What was the feedback from other managers and leaders along the way?

The first proposal for this role was an email I sent to the CTO, Delbert, and he responded enthusiastically. He brought in his senior leadership team, and I brought in my team, and we did three additional drafts of the proposal, adding details and synthesizing different perspectives. I’ve also had meetings with our CPO, CMO, CCO, and other executives. The reception has been really great. Everyone sees how this new role can help FourKites grow faster and deliver more value to our customers, and the feedback has helped me further hone the short- and long-term objectives I have for the team.

What’s with the Data Czar title? Why not something more traditional?

I really wanted to emphasize working across departments and at all levels of the company. The off-beat job title helps with that because it’s a little hard to pin down. Where does a “czar” fit in an org chart? Nobody knows, and that’s kind of the point. The ambiguity is useful in working in a lot of different contexts, with different teams, and at different scopes.

What excites you about what you and the team are trying to accomplish?

Well, first, it’s just incredible to see an opportunity, articulate it, and then get the support to create a whole new role and team so quickly. It shows how agile and dynamic FourKites continues to be as it grows.

Second, there really are just some amazing opportunities to implement really impactful processes and tools and the timing could not be perfect. I’ve seen smaller, younger companies try to adopt too many formal procedures too early, and it’s a struggle because the costs can be high and the value is not necessarily there when you’re just starting out. And I’ve seen larger, older companies struggle to adopt and execute best practices around data strategy and data governance when they already have these massive, complex data ecosystems and bureaucracies, and it’s just immensely difficult to make fundamental changes at that stage. For FourKites, we’re mature enough that it really is time to step up our data strategy game, but also still agile enough that we can make relatively big changes fairly quickly. It’s the perfect time for some exciting work, and I’m just really glad that the FourKites leadership really has the vision to invest in this vision.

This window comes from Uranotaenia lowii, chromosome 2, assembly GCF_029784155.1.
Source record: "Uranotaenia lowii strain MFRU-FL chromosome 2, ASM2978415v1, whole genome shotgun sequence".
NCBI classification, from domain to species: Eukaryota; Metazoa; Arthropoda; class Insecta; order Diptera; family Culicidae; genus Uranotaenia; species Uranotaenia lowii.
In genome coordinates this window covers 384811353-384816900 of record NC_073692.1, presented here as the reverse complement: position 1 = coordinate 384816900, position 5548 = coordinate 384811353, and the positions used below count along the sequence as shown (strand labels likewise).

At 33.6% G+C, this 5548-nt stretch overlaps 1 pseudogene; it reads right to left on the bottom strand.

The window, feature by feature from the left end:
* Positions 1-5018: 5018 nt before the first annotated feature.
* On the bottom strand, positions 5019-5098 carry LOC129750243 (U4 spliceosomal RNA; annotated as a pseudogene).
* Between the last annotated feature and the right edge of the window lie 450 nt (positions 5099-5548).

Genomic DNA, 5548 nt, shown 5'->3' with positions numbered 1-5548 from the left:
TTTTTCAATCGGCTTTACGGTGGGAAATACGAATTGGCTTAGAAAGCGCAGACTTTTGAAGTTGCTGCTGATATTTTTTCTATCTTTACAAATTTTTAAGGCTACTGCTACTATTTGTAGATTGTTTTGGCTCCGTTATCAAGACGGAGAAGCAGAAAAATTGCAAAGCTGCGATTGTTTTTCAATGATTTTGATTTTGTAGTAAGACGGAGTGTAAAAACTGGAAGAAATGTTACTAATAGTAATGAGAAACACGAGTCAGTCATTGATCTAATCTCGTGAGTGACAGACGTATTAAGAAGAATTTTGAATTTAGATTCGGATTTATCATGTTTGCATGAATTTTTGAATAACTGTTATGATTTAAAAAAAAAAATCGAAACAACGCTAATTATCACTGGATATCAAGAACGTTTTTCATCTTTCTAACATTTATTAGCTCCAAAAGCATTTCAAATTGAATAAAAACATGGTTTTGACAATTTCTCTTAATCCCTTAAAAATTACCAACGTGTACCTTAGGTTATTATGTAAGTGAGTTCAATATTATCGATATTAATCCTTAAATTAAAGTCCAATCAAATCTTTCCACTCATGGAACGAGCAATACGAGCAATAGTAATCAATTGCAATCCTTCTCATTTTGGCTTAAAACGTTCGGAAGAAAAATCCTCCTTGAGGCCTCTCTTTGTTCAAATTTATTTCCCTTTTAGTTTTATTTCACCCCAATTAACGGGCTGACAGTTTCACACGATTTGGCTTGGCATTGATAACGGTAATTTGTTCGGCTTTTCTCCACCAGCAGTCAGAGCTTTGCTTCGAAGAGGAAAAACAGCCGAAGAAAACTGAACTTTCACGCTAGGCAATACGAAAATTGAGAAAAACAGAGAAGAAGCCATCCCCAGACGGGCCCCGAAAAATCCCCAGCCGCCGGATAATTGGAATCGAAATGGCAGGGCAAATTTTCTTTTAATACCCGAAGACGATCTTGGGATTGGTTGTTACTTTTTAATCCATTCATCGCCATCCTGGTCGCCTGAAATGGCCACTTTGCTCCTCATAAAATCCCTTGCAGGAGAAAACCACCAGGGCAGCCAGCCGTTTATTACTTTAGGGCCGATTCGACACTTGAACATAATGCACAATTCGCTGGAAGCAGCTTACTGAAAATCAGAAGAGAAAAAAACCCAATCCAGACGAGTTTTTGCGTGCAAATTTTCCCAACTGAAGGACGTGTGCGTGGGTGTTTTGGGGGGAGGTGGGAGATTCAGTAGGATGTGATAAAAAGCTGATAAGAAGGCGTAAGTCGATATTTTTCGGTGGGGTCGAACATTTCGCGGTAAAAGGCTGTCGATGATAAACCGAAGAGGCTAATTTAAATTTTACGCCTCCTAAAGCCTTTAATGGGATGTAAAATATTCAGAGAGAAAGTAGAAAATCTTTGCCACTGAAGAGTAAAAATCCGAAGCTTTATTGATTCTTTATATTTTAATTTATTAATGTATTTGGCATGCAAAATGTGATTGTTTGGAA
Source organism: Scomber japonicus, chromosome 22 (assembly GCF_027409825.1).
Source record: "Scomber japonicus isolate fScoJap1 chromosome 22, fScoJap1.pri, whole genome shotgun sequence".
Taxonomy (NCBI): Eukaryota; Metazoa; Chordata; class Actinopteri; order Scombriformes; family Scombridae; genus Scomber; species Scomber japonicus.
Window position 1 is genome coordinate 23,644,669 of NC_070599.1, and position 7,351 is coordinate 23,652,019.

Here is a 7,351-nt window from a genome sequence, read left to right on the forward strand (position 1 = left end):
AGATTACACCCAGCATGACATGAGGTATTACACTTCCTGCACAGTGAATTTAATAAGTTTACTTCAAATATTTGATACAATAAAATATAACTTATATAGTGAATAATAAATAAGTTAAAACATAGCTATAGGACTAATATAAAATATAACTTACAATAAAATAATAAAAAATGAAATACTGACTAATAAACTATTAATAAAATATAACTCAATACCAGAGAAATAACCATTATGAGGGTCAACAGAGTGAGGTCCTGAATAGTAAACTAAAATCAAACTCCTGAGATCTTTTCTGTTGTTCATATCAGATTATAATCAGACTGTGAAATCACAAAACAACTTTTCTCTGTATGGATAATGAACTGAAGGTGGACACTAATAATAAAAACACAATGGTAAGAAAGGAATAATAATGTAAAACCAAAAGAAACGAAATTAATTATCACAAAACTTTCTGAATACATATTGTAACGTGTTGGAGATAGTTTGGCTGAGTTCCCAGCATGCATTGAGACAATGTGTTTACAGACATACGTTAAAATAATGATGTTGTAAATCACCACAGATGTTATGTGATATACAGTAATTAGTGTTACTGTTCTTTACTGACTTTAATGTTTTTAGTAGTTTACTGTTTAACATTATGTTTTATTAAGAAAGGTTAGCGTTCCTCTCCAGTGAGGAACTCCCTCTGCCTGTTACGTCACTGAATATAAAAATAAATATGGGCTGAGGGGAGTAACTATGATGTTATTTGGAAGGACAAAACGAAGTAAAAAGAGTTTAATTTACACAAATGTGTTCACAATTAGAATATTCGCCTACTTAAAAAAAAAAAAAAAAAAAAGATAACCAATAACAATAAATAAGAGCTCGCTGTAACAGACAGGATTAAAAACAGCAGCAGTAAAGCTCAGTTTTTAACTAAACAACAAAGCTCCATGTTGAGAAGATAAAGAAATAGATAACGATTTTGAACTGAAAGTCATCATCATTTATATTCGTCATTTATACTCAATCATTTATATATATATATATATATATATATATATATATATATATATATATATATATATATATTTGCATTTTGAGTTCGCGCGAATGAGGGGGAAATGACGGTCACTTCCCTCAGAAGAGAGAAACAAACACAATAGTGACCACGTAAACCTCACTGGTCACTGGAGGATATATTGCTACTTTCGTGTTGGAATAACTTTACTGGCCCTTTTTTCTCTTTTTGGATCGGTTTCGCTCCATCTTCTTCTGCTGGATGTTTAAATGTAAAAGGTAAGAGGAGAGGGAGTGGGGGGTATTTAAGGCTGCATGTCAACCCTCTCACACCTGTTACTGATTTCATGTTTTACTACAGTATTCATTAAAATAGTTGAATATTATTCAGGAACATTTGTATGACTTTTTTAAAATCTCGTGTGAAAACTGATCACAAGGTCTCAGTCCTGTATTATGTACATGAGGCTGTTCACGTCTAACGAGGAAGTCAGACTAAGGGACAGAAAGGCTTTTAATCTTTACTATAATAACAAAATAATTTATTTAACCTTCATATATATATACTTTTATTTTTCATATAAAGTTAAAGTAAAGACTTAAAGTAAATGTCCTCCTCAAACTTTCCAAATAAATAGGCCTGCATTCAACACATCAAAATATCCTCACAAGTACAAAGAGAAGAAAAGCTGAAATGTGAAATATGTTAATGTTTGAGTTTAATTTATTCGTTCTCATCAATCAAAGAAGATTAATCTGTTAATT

What is the greatest challenge or roadblock to what you and the team want to achieve?